Lexmark International layoffs will impact 700 employees or 7 percent of the company's employees over the next year, the printer maker confirmed today.
The Lexmark layoffs, reported first by Lexington Herald-Leader, signal continued challenges for the printer company. An investment consortium, led by Apex Technology Co. and PAG Asia Capital, acquired the company in November 2016. From there, the software business (rebranded as Kofax) was sold to Thoma Bravo, a private equity firm.
Executive changes also have been the norm. David Reeder succeeded long-time CEO and Chairman Paul Rooke in November 2016, but then Reeder resigned for personal reasons in June 2017.
A search for a successor continues. In the interim, Lexmark is led by a management team consisting of Brock Saladin, senior VP and CFO, and Allen Waugerman, senior VP and CTO. Also, the company in July hired Ying (Vivian) Liu as senior VP and CFO.Liu joined the company from Huawei Technology Inc.
Lexmark R&D and Rivalries
Despite the management and ownership changes, Lexmark apparently has maintained its R&D focus. The company in July delivered Markvision Enterprise (MVE) 3.0, a fleet management software upgrade that gives partners and customers "better visibility into their entire fleet of network printers and multifunction devices, regardless of manufacturer," Lexmark asserts. The company has also won various third-party honors for its document imaging security technology.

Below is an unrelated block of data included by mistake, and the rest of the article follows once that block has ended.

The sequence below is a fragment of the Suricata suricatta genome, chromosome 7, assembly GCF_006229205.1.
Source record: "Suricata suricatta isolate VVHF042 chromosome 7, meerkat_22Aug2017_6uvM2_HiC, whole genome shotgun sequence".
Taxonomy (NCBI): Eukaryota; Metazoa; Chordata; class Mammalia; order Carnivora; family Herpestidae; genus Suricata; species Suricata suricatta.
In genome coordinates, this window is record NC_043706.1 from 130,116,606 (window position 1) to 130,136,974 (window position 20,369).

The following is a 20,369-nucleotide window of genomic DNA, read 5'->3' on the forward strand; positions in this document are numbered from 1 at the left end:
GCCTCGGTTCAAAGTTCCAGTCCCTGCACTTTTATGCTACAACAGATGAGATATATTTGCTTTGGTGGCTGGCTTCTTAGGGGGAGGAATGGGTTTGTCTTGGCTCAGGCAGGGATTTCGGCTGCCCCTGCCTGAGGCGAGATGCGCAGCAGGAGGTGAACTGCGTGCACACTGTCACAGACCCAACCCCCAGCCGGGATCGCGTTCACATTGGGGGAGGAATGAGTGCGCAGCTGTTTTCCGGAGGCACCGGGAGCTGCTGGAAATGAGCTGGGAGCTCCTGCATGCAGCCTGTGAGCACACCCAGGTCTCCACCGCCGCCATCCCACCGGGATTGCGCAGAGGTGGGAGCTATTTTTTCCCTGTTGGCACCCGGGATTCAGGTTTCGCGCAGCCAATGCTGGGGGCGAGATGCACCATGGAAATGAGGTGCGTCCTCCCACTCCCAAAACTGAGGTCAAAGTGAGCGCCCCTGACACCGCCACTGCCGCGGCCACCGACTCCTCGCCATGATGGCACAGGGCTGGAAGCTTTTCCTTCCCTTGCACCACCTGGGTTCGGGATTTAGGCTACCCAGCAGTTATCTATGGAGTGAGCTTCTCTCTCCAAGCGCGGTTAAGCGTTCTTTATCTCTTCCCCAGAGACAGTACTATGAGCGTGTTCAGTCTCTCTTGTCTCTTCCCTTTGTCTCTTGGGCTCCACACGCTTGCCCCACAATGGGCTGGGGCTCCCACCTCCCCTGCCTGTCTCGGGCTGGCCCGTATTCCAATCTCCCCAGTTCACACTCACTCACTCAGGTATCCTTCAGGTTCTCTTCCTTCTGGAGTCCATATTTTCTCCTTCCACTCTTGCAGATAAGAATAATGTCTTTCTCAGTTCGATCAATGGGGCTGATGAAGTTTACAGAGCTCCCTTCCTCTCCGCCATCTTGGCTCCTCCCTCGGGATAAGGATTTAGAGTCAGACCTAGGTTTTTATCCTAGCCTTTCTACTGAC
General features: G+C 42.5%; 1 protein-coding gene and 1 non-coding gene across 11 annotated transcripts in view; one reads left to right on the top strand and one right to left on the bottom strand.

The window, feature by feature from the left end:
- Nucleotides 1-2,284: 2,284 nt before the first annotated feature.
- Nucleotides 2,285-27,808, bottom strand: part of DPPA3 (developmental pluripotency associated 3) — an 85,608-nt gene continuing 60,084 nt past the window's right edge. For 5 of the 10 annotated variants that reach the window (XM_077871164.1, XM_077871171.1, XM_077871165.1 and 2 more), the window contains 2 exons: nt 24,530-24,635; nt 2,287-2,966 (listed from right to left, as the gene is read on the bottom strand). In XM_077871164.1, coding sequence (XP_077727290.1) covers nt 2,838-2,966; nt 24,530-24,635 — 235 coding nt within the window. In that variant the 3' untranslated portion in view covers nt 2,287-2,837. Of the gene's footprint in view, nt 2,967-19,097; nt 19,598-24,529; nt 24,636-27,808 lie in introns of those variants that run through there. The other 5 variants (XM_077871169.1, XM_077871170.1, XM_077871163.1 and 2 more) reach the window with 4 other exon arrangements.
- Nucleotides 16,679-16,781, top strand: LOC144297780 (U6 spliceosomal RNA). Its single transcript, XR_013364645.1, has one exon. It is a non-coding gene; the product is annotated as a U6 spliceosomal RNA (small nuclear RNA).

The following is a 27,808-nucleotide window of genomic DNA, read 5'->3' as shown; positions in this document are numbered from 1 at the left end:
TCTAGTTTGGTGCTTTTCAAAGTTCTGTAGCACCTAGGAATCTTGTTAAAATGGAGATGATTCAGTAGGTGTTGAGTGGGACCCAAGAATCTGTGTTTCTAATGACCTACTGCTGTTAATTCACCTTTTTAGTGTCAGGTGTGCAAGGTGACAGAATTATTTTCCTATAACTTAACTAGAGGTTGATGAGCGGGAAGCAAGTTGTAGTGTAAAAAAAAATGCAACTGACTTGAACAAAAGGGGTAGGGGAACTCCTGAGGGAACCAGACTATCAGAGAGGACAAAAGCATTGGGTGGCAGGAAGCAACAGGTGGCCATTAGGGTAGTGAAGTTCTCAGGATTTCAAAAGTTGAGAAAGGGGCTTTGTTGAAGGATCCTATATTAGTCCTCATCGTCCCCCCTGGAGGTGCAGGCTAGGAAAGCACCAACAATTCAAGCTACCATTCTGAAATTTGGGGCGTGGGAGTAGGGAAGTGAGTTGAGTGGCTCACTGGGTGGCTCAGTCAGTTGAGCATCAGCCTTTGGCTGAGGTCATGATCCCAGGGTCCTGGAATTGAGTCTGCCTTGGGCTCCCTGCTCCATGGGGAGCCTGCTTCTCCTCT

Still, competition has been intensifying. HP Inc. in September 2016 announced a $1.05 billion deal to acquire Samsung's printer business. When the deal was unveiled, HP specifically pointed to Samsung’s A3 MFPs, stating that the mobile-first and cloud-first user experience will integrate with the PC maker’s PageWide technologies. Moreover, the company is well-positioned to define the 3D printer market while disrupting the copier market, HP CEO Dion Weisler predicted at the time.
Also, Xerox recently launched a managed print accreditation to drive more partners toward recurring revenues. That's a common theme for most printer makers these days.